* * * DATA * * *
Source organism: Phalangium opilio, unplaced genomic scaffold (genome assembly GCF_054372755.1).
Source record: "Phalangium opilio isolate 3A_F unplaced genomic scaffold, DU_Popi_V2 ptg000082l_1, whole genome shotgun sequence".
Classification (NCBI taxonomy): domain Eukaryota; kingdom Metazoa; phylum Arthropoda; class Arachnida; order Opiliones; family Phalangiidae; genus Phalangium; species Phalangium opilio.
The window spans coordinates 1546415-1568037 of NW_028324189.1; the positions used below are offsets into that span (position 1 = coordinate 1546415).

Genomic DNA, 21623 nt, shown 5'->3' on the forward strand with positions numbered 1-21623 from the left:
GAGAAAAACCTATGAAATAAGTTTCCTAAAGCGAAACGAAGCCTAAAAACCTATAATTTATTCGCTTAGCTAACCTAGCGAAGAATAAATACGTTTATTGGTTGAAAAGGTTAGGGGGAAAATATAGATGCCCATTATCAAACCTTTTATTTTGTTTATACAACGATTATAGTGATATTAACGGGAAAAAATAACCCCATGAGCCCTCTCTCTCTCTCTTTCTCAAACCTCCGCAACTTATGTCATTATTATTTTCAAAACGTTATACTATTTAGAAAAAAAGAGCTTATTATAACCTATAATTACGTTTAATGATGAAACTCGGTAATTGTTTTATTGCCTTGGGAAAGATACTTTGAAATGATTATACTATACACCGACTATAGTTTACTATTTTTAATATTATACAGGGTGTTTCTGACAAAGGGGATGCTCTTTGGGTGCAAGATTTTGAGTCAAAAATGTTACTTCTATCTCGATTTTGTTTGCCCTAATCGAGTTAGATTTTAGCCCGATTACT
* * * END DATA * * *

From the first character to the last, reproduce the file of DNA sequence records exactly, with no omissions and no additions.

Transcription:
Source organism: Phalangium opilio, unplaced genomic scaffold (genome assembly GCF_054372755.1).
Source record: "Phalangium opilio isolate 3A_F unplaced genomic scaffold, DU_Popi_V2 ptg000082l_1, whole genome shotgun sequence".
Classification (NCBI taxonomy): domain Eukaryota; kingdom Metazoa; phylum Arthropoda; class Arachnida; order Opiliones; family Phalangiidae; genus Phalangium; species Phalangium opilio.
The window spans coordinates 1546415-1568037 of NW_028324189.1; the positions used below are offsets into that span (position 1 = coordinate 1546415).

Genomic DNA, 21623 nt, shown 5'->3' on the forward strand with positions numbered 1-21623 from the left:
GAGAAAAACCTATGAAATAAGTTTCCTAAAGCGAAACGAAGCCTAAAAACCTATAATTTATTCGCTTAGCTAACCTAGCGAAGAATAAATACGTTTATTGGTTGAAAAGGTTAGGGGGAAAATATAGATGCCCATTATCAAACCTTTTATTTTGTTTATACAACGATTATAGTGATATTAACGGGAAAAAATAACCCCATGAGCCCTCTCTCTCTCTCTTTCTCAAACCTCCGCAACTTATGTCATTATTATTTTCAAAACGTTATACTATTTAGAAAAAAAGAGCTTATTATAACCTATAATTACGTTTAATGATGAAACTCGGTAATTGTTTTATTGCCTTGGGAAAGATACTTTGAAATGATTATACTATACACCGACTATAGTTTACTATTTTTAATATTATACAGGGTGTTTCTGACAAAGGGGATGCTCTTTGGGTGCAAGATTTTGAGTCAAAAATGTTACTTCTATCTCGATTTTGTTTGCCCTAATCGAGTTAGATTTTAGCCCGATTACT